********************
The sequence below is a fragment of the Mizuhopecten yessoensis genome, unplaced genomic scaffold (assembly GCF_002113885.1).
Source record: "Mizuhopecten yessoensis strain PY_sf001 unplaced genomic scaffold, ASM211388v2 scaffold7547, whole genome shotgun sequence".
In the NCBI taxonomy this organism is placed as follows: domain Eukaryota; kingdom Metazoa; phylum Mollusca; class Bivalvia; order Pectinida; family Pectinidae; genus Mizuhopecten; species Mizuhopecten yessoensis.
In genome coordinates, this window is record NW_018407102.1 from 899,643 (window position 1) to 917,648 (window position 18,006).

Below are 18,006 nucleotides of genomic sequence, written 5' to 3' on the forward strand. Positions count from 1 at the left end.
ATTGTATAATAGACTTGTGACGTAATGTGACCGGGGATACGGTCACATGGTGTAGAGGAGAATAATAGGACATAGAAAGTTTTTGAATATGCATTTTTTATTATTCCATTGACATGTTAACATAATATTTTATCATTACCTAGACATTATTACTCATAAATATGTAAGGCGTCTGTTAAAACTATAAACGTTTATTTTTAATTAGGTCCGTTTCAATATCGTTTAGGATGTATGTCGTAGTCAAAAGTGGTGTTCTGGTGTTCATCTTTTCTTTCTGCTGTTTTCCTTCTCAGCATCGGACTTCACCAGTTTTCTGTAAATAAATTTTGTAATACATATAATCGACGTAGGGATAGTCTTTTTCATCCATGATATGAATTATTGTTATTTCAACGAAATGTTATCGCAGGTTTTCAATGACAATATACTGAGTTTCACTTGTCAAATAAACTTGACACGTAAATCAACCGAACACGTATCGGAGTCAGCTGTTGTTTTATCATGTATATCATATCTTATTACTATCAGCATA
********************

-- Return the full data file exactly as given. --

The sequence below is a fragment of the Mizuhopecten yessoensis genome, unplaced genomic scaffold (assembly GCF_002113885.1).
Source record: "Mizuhopecten yessoensis strain PY_sf001 unplaced genomic scaffold, ASM211388v2 scaffold7547, whole genome shotgun sequence".
In the NCBI taxonomy this organism is placed as follows: domain Eukaryota; kingdom Metazoa; phylum Mollusca; class Bivalvia; order Pectinida; family Pectinidae; genus Mizuhopecten; species Mizuhopecten yessoensis.
In genome coordinates, this window is record NW_018407102.1 from 899,643 (window position 1) to 917,648 (window position 18,006).

Below are 18,006 nucleotides of genomic sequence, written 5' to 3' on the forward strand. Positions count from 1 at the left end.
ATTGTATAATAGACTTGTGACGTAATGTGACCGGGGATACGGTCACATGGTGTAGAGGAGAATAATAGGACATAGAAAGTTTTTGAATATGCATTTTTTATTATTCCATTGACATGTTAACATAATATTTTATCATTACCTAGACATTATTACTCATAAATATGTAAGGCGTCTGTTAAAACTATAAACGTTTATTTTTAATTAGGTCCGTTTCAATATCGTTTAGGATGTATGTCGTAGTCAAAAGTGGTGTTCTGGTGTTCATCTTTTCTTTCTGCTGTTTTCCTTCTCAGCATCGGACTTCACCAGTTTTCTGTAAATAAATTTTGTAATACATATAATCGACGTAGGGATAGTCTTTTTCATCCATGATATGAATTATTGTTATTTCAACGAAATGTTATCGCAGGTTTTCAATGACAATATACTGAGTTTCACTTGTCAAATAAACTTGACACGTAAATCAACCGAACACGTATCGGAGTCAGCTGTTGTTTTATCATGTATATCATATCTTATTACTATCAGCATA